"Home is the place where, when you have to go there, they have to let you in."

-- Robert Frost

Monday, January 11, 2010

In Memorandum



We're cat people, really. Not crazy cat people, we are just preferential. We tried the dog thing for a brief stint which we laughingly refer to as our "adventures with Lucky the Devil Dog". Definitely a story worth telling but best left for another day. However, moving into a house out in the wild brought with it the challenges of keeping nosy rodents at bay. And so we acquired two barn cats. Some animal lovers insist that there is no such thing as a barn cat but we picture them realistically as a working animal. They have a job to do like any farm animal and you tell yourself that in a countryside riddled with predators, it's really best not to get attached. And so we took on two male kittens, brothers from the same litter. The children held them constantly from the day we brought them home so that they wouldn't be skittish around people. We were also strict about enforcing the fact that they were not house cats and therefore they served their outdoor purpose very well. They have been everything we had hoped. Wiley and smart, good with the children and yet cautious with the dangers of woodland life. Not to mention, nary a mouse in sight. Most nights they came home at dusk and fell into a pile on top of the rabbit hutch in the garage. Occasionally they didn't, but still sauntered in at sun-up looking strangely satisfied.

On one such occasion, the gray one came home and literally keeled over onto an old sleeping bag. It was a Saturday, and our dad came in from working in the garage to inform us that he thought the cat was dying. We all shuffled outside to see what we could do to help and sure enough there lay the cat, chest heaving, eyes rolled back and tongue hanging. We dipped his limp head into some water in the hopes of revival to no avail and then spent the rest of the afternoon ringing our hands and standing around watching for that last and final breath which we knew would surely come. After several hours of such anxious waiting, that cat sat up, shook his head as if to clear it, stretched from the very end of his nose to the tip of his tail with a yawn that consumed the whole of his face. He took one look at all of us with our furrowed brows and moist eyes, sipped the water, licked the cat food and b-lined for something he saw in the far off bushes. I guess that is what the sleep of the dead is really like.

The school offers a class called Project Wild in which the children learn about animals and their behaviors. My children came home one day a little bit upset that the teacher of this class had insisted that animals don't know how to love, that domesticated animals do what they do because of instinct. Animals need to eat and sleep and they only appear to care simply because you provide them a service which they need and thus a partnership forms and we interpret that as love. Now, I don't know about an animal's ability to love a human being but my observances have taught me a little bit about an animal's capacity to love another animal. See, though we have tried to hold these cats at arms length, we've watched them grow together as brothers. One brings home the head of a rabbit while the other brings home the tail. One waits for the other to eat first. And even as kittens, the brown one slept while the other stood guard, hissing and throwing an angry nail-filled paw the size of your thumb if anyone so much as tried to touch his sleeping brother.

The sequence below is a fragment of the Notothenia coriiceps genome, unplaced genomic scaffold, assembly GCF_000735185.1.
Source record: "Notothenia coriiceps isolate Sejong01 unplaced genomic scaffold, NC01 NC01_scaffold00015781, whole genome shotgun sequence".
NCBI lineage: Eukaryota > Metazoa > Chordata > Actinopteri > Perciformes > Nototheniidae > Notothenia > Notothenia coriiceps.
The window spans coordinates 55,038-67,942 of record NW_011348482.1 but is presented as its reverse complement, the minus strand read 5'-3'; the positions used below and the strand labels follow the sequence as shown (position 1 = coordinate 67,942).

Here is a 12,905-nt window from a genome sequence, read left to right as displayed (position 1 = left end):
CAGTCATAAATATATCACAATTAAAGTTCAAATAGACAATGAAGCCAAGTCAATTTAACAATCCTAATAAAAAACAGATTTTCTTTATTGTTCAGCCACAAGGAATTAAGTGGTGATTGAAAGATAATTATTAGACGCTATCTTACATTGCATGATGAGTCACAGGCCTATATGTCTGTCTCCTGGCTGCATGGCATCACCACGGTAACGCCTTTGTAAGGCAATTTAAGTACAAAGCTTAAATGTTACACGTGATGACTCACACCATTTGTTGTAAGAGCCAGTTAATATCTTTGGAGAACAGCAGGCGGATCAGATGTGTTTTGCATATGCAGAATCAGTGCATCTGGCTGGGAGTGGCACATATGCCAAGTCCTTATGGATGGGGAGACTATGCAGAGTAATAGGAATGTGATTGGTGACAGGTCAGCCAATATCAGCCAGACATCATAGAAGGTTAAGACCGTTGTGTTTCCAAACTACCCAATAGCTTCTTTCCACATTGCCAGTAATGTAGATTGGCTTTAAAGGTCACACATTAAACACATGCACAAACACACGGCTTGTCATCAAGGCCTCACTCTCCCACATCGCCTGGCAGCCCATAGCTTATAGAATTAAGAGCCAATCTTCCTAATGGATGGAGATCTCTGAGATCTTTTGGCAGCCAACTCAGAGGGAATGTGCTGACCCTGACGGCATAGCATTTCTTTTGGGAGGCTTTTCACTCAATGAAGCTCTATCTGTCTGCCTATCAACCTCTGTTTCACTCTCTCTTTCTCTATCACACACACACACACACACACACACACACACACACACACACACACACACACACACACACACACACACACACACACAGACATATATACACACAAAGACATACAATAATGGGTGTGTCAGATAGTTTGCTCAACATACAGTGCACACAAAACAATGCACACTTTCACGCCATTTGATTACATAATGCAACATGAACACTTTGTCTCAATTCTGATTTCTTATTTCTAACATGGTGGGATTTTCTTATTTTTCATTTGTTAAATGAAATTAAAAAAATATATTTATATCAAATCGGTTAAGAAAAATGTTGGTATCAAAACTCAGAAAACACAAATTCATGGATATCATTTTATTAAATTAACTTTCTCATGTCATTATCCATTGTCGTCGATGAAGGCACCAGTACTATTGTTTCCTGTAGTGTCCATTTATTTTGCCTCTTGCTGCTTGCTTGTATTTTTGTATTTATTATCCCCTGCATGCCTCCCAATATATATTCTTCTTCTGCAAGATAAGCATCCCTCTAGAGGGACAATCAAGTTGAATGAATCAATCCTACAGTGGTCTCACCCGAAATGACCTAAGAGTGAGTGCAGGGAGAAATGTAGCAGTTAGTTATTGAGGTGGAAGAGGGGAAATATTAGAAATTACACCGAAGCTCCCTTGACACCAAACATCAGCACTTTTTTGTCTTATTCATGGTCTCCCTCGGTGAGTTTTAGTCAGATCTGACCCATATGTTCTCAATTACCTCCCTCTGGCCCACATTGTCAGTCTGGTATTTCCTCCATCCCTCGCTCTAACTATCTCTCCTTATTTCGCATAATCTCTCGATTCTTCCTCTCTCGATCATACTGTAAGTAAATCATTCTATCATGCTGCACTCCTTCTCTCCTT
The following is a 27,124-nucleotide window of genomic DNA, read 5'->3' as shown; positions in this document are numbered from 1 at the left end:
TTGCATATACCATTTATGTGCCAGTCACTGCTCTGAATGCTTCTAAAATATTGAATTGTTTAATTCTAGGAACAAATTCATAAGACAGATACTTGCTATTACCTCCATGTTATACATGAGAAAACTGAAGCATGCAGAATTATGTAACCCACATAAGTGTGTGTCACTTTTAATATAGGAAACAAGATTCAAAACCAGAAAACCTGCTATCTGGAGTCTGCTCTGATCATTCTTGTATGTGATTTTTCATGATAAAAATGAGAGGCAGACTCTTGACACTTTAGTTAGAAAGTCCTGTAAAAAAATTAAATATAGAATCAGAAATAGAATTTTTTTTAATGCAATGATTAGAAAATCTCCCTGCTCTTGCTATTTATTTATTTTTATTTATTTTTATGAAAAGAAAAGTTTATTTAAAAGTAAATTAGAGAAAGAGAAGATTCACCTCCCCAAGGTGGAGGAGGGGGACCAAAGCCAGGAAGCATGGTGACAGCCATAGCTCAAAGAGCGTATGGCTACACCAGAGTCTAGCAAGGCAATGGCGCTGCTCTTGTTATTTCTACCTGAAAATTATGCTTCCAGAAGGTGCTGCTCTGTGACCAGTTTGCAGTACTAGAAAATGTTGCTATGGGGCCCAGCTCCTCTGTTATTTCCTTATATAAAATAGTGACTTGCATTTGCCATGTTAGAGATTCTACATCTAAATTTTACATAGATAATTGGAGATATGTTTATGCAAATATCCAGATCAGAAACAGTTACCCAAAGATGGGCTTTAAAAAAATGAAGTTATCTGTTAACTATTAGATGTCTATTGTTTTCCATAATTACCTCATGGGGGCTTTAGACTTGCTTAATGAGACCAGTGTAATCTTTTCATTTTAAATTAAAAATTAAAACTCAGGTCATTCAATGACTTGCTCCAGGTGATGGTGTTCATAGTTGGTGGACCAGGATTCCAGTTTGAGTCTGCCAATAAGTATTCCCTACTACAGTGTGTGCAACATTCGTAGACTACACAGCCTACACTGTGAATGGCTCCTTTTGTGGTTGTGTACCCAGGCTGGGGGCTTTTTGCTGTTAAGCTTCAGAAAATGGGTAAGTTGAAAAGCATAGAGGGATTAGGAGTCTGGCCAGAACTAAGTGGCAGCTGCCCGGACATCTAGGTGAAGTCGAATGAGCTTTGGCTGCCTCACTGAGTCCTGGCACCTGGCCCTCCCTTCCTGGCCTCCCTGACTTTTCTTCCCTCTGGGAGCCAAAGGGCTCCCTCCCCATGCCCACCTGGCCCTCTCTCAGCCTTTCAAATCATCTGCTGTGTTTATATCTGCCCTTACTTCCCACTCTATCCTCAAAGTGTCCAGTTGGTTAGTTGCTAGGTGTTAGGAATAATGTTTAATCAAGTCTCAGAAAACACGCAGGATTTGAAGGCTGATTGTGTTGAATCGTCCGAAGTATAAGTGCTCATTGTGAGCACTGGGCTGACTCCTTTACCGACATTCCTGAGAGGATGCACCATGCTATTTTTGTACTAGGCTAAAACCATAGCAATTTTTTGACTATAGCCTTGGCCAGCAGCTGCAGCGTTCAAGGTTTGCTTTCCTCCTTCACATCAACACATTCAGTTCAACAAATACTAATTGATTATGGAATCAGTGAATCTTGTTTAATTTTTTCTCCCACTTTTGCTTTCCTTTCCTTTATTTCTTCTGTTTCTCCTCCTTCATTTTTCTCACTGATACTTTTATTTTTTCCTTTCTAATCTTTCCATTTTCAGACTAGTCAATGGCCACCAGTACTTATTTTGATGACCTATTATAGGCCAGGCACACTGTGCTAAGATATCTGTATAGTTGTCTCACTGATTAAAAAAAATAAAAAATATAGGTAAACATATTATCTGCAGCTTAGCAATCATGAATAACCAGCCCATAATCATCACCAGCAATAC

And then two weeks ago, the brown one never returned from a days worth of prowling. It's was bound to happen. We knew it would someday. As afternoon turns to evening and the waining light makes shadows mysterious, the instinct to night-hunt seems to override the sensitivity to fear owls, coyotes and other evils. It had happened many times before but always with a happy ending in the morning. But morning-after turned to morning-after with no return of the brown brother. Still we called and called to the hollow sound of our own voices bouncing off of the hills that surround our little piece of heaven. We had told ourselves not to get attached. We had tried to steel ourselves against the day that the barn cats should disappear. They always do, people of these parts claim. "What will we do when they are gone? We'll go get another one", we'd say. But what we hadn't prepared for was one to leave the other behind.



Now tell me about love, teacher at school. There he sits, day after day vigilantly awaiting for the return of his brother. He goes nowhere else but to sit and keep watch to the edge of the woods for a chocolate brown blur. There are human beings in this world with less thought for another than this cat has for his long lost sibling. I find myself longing today for my children to feel that way about one another. I hope in our family they are learning what eternal love is. It's funny to see a cat know by instinct the very thing that we all try to teach. Our hardened souls are changed forever by the the brotherly love of two barn cats. Thanks for the memories Snickers. We will miss you.




2 comments:

  1. Oh, Marlowe, I'm so heartbroken for poor Mitt! Our cats are siblings, and after one was crippled the other would bring her half-dead mice to chase around and eat. "Animals can't love"? I beg to differ.
    ~E~

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  2. Oh, that's so sweet and so sad! We have a very fat, very lazy cat who would perhaps benefit from a barn cat's life and might be good company for poor Mitt...

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